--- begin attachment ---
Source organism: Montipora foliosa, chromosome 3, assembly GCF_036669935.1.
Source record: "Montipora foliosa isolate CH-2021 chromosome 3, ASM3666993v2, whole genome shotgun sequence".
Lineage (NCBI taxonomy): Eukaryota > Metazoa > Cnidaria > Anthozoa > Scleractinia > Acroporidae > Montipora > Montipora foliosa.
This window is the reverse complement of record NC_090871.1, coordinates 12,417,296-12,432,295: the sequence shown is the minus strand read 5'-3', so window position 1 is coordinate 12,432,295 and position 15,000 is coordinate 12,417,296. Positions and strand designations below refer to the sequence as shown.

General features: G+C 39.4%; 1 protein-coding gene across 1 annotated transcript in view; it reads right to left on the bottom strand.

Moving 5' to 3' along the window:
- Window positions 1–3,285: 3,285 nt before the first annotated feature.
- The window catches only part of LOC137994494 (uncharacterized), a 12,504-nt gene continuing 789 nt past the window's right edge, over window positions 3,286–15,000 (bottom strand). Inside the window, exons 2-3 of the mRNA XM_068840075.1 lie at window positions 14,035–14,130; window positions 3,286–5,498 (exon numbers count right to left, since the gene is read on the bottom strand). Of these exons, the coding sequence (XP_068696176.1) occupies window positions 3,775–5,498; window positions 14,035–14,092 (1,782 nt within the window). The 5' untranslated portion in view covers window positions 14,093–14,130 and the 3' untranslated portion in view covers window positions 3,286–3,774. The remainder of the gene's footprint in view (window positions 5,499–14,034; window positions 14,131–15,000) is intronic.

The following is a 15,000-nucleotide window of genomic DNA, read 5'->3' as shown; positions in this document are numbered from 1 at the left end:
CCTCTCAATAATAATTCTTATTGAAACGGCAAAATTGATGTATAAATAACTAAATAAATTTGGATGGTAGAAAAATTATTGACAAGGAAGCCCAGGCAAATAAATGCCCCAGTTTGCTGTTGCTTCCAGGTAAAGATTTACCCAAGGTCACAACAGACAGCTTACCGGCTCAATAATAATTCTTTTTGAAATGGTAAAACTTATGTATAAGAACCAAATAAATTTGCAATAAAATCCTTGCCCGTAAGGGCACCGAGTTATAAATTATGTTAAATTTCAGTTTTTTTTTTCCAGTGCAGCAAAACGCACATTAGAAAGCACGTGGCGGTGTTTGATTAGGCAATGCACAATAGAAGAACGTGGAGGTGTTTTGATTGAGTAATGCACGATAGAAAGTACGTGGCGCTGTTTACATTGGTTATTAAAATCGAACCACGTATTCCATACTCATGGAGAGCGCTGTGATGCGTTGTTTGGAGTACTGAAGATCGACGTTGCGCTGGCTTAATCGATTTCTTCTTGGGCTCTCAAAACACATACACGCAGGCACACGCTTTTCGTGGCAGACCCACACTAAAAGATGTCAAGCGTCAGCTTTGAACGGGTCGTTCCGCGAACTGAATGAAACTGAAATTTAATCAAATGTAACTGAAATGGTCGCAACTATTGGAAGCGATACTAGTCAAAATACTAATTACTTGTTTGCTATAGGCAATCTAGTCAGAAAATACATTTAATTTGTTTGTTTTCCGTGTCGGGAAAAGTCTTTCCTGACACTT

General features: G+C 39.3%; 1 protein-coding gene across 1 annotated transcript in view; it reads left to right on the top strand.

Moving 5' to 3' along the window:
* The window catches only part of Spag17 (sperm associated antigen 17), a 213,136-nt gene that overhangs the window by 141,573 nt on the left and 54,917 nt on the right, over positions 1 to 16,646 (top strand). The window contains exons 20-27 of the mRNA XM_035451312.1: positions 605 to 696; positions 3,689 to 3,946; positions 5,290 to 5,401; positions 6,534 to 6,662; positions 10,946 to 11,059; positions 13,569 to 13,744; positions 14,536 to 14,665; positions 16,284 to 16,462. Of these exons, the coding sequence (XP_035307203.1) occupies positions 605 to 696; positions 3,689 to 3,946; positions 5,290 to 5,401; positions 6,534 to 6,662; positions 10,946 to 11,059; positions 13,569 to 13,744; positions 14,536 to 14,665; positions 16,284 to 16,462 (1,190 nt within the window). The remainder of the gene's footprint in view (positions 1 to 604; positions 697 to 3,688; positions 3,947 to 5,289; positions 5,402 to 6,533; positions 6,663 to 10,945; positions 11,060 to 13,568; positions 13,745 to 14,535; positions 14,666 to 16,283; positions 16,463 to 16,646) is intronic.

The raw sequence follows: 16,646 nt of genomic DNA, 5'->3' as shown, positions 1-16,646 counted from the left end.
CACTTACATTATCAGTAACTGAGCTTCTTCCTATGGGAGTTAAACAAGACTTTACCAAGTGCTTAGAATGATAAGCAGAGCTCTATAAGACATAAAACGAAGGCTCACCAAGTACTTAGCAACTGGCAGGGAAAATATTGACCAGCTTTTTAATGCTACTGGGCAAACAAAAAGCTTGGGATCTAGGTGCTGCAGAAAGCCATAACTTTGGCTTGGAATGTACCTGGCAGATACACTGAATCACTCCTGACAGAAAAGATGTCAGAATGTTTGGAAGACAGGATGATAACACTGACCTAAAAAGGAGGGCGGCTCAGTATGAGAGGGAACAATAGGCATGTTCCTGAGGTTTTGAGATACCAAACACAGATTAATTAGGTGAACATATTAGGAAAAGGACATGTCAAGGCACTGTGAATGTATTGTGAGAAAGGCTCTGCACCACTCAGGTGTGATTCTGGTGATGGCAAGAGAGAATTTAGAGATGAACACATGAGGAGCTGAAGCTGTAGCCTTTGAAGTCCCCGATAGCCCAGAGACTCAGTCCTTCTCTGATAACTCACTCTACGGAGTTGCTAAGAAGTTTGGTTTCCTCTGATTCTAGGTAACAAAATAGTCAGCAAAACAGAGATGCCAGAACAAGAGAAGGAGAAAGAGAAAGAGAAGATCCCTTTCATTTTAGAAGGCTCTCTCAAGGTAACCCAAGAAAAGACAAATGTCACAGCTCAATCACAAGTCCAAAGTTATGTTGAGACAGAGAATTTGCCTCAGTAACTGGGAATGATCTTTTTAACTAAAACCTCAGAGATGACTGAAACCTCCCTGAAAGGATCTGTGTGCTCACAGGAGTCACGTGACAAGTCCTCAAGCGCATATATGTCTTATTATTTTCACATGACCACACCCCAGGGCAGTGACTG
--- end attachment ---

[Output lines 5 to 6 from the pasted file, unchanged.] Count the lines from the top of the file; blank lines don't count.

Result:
General features: G+C 39.4%; 1 protein-coding gene across 1 annotated transcript in view; it reads right to left on the bottom strand.

Moving 5' to 3' along the window: